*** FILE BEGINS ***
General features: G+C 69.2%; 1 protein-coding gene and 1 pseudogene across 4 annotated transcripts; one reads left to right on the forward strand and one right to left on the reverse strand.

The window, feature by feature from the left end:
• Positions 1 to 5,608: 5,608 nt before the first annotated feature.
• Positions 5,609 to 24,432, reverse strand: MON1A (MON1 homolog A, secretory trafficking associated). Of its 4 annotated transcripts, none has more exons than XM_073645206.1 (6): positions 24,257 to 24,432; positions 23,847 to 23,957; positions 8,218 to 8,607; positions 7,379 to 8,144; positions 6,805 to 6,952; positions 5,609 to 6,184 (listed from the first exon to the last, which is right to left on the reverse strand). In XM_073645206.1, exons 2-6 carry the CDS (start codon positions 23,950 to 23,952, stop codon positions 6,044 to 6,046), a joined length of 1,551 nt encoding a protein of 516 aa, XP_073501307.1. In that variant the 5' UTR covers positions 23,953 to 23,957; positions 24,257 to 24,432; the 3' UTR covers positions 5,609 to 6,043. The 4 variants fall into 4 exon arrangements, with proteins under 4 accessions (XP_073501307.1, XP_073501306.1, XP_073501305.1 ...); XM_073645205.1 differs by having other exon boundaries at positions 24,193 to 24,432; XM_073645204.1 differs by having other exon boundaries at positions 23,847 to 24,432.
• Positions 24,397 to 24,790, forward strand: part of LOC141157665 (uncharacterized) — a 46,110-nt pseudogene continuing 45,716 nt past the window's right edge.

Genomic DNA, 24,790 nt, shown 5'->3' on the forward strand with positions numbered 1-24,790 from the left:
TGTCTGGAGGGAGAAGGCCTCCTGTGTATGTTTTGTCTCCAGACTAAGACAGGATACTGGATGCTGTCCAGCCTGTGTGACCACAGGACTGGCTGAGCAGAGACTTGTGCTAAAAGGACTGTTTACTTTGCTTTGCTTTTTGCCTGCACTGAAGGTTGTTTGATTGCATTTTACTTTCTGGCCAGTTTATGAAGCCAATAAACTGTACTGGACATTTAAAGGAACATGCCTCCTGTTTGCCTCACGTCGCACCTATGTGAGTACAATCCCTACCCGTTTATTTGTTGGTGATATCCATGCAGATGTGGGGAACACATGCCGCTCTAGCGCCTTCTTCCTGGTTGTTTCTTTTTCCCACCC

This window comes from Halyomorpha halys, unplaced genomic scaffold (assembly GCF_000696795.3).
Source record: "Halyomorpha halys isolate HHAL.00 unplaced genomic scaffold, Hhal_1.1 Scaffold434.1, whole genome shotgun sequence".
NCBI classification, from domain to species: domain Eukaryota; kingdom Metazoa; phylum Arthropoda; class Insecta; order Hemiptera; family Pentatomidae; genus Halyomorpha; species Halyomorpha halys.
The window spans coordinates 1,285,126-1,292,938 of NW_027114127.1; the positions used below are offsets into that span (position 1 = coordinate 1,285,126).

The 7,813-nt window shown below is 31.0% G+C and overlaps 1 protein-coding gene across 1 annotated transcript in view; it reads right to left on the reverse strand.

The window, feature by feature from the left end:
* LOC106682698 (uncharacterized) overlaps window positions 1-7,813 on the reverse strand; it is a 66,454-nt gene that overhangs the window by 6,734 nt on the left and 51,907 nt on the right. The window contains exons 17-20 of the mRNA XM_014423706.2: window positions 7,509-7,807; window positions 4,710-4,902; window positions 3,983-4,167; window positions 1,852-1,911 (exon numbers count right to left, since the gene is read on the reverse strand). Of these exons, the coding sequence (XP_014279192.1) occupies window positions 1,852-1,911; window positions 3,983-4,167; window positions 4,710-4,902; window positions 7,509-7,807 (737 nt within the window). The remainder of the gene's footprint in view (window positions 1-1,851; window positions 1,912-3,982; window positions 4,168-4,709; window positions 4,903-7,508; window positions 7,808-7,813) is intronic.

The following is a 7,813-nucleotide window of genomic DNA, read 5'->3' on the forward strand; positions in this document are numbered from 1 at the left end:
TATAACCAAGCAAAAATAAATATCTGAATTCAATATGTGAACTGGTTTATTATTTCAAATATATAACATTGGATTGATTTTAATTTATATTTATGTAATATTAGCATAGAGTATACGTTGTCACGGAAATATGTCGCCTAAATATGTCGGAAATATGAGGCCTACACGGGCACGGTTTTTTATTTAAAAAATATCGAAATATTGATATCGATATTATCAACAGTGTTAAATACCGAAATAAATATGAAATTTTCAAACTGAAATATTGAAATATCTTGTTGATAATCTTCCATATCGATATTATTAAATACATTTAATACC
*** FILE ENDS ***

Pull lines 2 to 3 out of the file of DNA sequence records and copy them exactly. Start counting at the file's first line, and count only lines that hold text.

The window, feature by feature from the left end:
• Positions 1 to 5,608: 5,608 nt before the first annotated feature.